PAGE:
First update on collective consultation: defining the triggers – Littleton Chambers

‘In the first of what is planned to be five updates on collective consultation under the shadow of the coronavirus pandemic, David Reade QC and Daniel Northall examine the employer’s proposal for redundancy and the start of collective consultation.’

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Littleton Chambers, 11th May 2020

Source: littletonchambers.com

Derivative actions involving LLPs: common law test for permission trumps section 263 of the Companies Act 2006 – Hardwicke Chambers

On 21 April 2020, Zacaroli J allowed an appeal brought against the decision of HHJ Saunders in Homes of England v Nick Sellman (Holdings) Limited. The case concerned Bromham Road Development LLP (BRD), a limited liability partnership which owned the freehold of a property situated at 51 Bromham Road, Bedford (the property). Homes of England (HoE) and Nick Sellman (Holdings) Limited (Holdings) are each 50% partners in BRD. HoE alleged that Holdings, in breach of duties of honesty and good faith owed to HoE, and in breach of a duty to act in the best interests of BRD, delayed in executing documentation required to refinance the property. HoE alleged that this delay increased the amount required to redeem BRD’s original loan from Wellesley Finance plc by £206,933.21.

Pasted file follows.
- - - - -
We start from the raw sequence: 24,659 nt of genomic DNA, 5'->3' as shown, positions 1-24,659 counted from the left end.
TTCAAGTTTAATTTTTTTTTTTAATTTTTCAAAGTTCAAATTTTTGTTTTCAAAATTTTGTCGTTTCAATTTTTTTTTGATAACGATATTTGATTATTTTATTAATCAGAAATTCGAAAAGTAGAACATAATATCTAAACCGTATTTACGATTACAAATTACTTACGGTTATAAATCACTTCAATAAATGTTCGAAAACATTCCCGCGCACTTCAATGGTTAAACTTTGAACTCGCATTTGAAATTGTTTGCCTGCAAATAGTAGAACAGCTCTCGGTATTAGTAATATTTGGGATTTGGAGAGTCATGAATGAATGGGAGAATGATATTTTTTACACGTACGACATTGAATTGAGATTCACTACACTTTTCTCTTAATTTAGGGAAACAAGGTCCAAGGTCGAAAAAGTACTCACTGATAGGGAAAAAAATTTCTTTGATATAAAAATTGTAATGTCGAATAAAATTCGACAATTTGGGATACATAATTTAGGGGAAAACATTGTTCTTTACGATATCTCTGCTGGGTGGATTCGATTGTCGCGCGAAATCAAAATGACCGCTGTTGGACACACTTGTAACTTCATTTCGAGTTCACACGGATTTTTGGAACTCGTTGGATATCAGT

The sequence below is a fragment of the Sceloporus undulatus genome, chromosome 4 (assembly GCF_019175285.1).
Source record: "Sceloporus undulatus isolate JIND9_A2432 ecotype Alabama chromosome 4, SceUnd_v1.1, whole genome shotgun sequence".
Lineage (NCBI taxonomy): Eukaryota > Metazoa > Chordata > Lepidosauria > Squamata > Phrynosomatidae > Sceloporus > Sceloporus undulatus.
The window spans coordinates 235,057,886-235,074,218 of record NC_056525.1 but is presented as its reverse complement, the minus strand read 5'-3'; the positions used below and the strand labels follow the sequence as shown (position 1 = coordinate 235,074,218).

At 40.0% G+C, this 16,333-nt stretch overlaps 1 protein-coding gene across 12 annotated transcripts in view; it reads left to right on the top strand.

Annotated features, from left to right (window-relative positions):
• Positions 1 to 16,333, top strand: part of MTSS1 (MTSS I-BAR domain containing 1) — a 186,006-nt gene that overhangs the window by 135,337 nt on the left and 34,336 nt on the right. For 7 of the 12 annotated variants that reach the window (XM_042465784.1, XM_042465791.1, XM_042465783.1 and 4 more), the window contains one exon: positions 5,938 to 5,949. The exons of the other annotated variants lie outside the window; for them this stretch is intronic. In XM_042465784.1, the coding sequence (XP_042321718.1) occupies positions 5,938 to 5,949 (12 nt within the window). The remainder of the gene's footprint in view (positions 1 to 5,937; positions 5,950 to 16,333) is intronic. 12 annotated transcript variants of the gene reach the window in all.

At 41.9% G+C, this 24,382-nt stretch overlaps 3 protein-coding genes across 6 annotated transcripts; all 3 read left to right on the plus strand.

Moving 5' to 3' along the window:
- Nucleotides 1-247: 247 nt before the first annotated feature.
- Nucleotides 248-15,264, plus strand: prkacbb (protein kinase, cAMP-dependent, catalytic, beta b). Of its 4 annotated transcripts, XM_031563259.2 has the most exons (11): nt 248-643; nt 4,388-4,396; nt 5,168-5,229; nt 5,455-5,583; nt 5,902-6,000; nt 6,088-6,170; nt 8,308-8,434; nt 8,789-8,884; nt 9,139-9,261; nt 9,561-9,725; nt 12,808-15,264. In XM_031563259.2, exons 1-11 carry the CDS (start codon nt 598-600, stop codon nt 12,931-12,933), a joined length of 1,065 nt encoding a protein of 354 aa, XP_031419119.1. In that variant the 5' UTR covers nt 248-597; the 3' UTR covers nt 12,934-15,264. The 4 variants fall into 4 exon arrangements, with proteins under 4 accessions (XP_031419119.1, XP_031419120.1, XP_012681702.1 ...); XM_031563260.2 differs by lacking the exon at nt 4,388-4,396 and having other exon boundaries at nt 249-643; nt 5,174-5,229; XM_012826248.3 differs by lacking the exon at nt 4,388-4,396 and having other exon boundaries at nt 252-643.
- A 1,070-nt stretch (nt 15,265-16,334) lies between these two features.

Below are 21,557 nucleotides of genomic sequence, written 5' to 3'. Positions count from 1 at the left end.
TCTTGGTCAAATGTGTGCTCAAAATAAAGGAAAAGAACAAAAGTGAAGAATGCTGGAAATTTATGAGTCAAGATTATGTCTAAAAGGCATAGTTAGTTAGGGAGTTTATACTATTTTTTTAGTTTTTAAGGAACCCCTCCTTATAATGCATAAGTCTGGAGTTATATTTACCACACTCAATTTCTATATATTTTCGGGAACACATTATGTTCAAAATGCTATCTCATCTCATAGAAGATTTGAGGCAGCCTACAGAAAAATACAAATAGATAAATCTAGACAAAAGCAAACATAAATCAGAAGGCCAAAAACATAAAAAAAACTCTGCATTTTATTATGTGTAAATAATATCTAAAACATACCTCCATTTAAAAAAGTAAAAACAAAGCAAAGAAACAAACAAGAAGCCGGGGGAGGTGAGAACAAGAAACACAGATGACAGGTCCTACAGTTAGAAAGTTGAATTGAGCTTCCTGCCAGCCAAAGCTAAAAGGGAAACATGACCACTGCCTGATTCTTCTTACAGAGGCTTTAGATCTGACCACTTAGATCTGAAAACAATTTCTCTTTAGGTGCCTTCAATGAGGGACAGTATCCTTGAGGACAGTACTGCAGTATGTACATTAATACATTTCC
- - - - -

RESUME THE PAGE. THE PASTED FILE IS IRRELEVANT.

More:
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Hardwicke Chambers, 1st May 2020

Source: hardwicke.co.uk

The Response to Covid-19: Likely Corporate Insolvency Reforms and their Merit – 3 Hare Court

Posted May 5th, 2020 in company law, coronavirus, foreign jurisdictions, insolvency, news by sally

‘Countries around the globe have been grappling with the fallout from the Covid-19 pandemic. Amongst many issues the crisis has thrown up is the issue of how to deal with companies which suffer from solvency issues as a result of the pandemic, or government measures taken in response to the pandemic. The response of different jurisdictions has varied, as has the speed of the response. This article looks at the UK’s likely response and how it compares to other jurisdictions.’